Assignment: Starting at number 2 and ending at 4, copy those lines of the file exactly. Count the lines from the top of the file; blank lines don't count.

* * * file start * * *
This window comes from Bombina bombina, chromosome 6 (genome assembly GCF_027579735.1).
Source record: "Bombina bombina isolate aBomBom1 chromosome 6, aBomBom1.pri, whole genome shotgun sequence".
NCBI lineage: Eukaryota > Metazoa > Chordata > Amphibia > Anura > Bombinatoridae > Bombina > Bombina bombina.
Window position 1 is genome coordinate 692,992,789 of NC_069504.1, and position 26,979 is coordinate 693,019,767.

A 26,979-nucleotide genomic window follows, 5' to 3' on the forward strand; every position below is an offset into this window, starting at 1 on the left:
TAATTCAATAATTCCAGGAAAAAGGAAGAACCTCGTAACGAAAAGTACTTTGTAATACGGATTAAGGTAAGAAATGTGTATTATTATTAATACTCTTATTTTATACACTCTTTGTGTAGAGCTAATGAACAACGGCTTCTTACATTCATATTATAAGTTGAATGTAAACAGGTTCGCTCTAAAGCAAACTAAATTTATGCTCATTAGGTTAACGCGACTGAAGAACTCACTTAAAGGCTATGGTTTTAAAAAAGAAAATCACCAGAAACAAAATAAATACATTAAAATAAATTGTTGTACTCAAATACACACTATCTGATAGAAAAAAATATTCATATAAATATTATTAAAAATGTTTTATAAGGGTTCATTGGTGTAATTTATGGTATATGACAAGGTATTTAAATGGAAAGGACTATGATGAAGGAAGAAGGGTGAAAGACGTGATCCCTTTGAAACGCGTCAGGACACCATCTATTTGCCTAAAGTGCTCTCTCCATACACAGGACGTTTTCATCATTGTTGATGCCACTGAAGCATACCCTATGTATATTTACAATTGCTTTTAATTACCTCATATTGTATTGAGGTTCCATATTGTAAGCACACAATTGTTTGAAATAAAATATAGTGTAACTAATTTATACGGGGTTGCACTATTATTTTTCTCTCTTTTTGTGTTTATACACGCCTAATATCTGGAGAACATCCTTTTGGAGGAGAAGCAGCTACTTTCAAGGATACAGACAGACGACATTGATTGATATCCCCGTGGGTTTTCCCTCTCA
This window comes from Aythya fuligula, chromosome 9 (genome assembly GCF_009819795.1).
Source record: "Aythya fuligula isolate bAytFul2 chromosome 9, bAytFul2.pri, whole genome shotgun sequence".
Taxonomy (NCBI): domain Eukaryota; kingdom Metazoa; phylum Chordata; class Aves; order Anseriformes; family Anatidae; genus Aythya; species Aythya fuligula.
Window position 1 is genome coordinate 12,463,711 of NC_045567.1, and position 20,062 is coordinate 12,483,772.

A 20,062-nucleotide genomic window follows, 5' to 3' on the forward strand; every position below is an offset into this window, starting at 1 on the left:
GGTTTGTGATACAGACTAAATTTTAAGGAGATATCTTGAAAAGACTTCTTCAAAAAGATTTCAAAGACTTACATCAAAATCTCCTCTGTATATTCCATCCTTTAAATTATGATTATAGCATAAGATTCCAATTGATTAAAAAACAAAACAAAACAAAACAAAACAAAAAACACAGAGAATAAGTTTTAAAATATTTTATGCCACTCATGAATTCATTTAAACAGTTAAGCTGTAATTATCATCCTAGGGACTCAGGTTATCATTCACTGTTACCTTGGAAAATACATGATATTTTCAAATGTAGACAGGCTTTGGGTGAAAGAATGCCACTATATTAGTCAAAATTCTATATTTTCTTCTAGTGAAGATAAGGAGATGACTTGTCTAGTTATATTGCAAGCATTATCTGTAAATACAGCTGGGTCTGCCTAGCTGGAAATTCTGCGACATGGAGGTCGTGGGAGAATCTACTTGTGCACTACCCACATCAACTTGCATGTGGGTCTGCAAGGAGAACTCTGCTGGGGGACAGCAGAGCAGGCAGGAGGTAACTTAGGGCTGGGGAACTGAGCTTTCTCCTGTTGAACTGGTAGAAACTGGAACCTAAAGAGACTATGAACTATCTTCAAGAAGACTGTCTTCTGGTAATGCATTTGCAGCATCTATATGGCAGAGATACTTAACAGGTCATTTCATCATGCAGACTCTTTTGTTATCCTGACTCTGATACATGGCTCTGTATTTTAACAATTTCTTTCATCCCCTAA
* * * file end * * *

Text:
Source record: "Bombina bombina isolate aBomBom1 chromosome 6, aBomBom1.pri, whole genome shotgun sequence".
NCBI lineage: Eukaryota > Metazoa > Chordata > Amphibia > Anura > Bombinatoridae > Bombina > Bombina bombina.
Window position 1 is genome coordinate 692,992,789 of NC_069504.1, and position 26,979 is coordinate 693,019,767.